Study says companies cannot buy innovation

But local spending on innovation has increased 37 percent in last 12 months

Australian organisations have made little progress towards improving their performance on innovation in the past 12 months, according to the Fujitsu Innovation Index 2007.

The Index, which was launched today, ranked Australia 64/100 in 2006 but in 2007 fell to 63/100.

This is despite organisations increasing spending on innovation by a whopping 37 per cent in the past 12 months.

Major barriers to innovation continue to be lack of personnel dedicated to innovation (41 per cent) and insufficient budget (38 per cent), resistance to change (13 per cent) and short-term mindsets (10 per cent).

Fujitsu consulting principal, Tom Dissing, said organisations had taken on board some of the feedback from last year's Index by increasing the money they spent on innovation.

However the decline in the Index between 2006 and 2007 highlights the fact that innovation is not something which can be bought but needs to be approached holistically.

"Organisations must provide strong leadership and a business environment in which innovation can flourish if we are to increase our overall innovation performance," Dissing said.

"The results of this year's Index also suggest that organisations need to stop thinking about next quarter and instead focus on their long-term future if they are ever to become truly innovative."

The study found that the two biggest drivers of innovation are the need to meet customer demand (40 per cent) and to increase operational efficiency (25 per cent). While these have not changed since 2006, an addition to this year's study is the inclusion of an innovative organisational culture (22 per cent) as a major driver of innovation.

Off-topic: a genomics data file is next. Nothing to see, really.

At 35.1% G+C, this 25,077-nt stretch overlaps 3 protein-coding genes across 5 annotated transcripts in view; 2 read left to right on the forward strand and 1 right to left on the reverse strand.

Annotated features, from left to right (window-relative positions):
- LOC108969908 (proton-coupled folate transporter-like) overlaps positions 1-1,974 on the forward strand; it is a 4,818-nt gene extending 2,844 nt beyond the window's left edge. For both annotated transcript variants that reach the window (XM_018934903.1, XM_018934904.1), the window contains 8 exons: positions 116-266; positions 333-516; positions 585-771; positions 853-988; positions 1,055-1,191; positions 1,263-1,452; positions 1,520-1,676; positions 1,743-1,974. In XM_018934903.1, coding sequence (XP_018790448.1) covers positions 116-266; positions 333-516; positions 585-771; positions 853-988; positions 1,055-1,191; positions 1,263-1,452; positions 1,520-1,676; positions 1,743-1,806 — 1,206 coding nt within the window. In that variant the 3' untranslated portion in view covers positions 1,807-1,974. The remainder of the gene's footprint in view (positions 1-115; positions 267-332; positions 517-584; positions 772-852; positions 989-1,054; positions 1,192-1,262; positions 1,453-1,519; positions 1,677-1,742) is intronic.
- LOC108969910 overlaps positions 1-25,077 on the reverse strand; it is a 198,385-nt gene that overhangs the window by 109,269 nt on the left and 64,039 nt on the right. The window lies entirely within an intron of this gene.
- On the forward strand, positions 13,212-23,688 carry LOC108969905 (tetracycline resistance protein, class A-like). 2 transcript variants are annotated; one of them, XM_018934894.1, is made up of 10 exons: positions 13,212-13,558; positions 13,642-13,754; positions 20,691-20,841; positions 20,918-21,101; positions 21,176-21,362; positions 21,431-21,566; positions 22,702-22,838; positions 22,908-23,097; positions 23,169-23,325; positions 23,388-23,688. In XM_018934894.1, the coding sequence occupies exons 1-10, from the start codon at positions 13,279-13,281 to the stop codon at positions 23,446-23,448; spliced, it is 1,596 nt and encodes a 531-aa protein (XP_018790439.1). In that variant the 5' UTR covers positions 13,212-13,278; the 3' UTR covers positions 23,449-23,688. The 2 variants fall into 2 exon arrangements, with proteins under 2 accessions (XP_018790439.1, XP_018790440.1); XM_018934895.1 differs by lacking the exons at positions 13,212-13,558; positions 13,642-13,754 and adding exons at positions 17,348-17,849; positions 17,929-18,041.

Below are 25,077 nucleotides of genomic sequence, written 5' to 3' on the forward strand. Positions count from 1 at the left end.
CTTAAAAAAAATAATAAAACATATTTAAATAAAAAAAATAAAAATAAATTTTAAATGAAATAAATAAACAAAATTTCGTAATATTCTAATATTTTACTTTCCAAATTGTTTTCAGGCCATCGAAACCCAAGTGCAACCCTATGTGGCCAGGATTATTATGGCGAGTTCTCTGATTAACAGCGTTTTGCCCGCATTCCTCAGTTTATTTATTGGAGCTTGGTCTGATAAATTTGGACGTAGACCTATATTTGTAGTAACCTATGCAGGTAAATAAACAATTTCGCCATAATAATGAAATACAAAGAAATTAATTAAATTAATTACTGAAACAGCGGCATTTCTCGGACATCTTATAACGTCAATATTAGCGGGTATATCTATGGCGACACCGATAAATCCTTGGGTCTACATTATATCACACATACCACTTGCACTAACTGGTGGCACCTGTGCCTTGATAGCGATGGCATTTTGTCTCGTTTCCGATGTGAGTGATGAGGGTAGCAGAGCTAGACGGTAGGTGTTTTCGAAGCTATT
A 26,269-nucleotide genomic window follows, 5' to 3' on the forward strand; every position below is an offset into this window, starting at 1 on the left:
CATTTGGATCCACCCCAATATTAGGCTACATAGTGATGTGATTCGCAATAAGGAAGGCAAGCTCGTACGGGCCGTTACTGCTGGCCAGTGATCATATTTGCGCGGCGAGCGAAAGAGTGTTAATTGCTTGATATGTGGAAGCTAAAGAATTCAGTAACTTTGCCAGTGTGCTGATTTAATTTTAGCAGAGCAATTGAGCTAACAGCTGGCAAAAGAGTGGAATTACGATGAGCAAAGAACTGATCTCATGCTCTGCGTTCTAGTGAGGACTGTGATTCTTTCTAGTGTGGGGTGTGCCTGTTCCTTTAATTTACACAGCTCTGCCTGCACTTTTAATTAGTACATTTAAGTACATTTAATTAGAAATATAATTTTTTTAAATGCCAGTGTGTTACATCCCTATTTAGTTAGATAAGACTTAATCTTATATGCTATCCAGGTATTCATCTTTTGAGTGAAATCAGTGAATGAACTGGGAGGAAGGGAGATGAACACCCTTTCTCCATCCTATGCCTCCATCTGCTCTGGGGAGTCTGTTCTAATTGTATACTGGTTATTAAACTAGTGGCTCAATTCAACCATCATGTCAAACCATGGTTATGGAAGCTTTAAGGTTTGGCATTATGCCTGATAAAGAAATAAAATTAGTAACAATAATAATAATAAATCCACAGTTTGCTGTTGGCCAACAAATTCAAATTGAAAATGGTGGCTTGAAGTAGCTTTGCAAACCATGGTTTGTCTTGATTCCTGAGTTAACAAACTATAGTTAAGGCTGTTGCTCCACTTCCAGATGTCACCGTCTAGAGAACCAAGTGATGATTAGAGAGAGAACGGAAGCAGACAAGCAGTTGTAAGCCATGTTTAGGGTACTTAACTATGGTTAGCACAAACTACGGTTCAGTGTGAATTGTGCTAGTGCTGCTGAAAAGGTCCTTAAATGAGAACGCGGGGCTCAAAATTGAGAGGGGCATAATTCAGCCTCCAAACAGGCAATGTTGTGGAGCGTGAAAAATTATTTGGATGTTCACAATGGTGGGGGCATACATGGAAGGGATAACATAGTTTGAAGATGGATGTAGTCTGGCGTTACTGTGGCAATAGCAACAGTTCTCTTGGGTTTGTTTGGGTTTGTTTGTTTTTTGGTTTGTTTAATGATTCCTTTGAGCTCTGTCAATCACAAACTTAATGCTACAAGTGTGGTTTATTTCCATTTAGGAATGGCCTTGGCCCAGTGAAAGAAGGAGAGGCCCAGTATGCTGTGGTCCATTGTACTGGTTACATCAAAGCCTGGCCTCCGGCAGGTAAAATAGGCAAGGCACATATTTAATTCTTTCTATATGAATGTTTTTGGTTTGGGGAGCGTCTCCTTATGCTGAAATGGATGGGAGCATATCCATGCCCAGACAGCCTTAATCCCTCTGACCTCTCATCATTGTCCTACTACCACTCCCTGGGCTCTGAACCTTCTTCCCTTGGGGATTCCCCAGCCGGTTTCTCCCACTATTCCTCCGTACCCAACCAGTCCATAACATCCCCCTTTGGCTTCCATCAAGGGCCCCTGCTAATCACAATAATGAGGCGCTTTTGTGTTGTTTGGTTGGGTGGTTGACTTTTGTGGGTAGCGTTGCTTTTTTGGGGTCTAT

While many organisations strive for an innovative organisational culture, many are unclear as to how to achieve this. The study found that organisations use a range of structural and process techniques to encourage innovation, such as incentive programs and embedding innovation in company values.

Dissing said organisations which performed particularly well (the Innovation Leaders and Progressives) were more forward-thinking in their approach to innovation than the innovation laggards (who scored below 48 in the Index).

The laggards are driven by a short-term focus on financial gain. As a result, these organisations were less interested in cultivating an innovative culture or achieving best practice.

Dissing said the research was designed to give organisations a practical view of how companies in Australia and New Zealand are approaching innovation, as well as gain insight into how innovation drives business value.

For example, the study found the laggards could improve their employee acquisition and retention by 125 per cent and their profitability per employee by 120 per cent if they implemented the same approach to innovation as the innovation leaders.

Humana CIO, Bruce Goodman, said companies that want to have innovative IT departments have to be prepared to take risks with technology and accept some failures.

"A culture supportive of trial and error is necessary, because a lot of things are not going to work," Goodman said.

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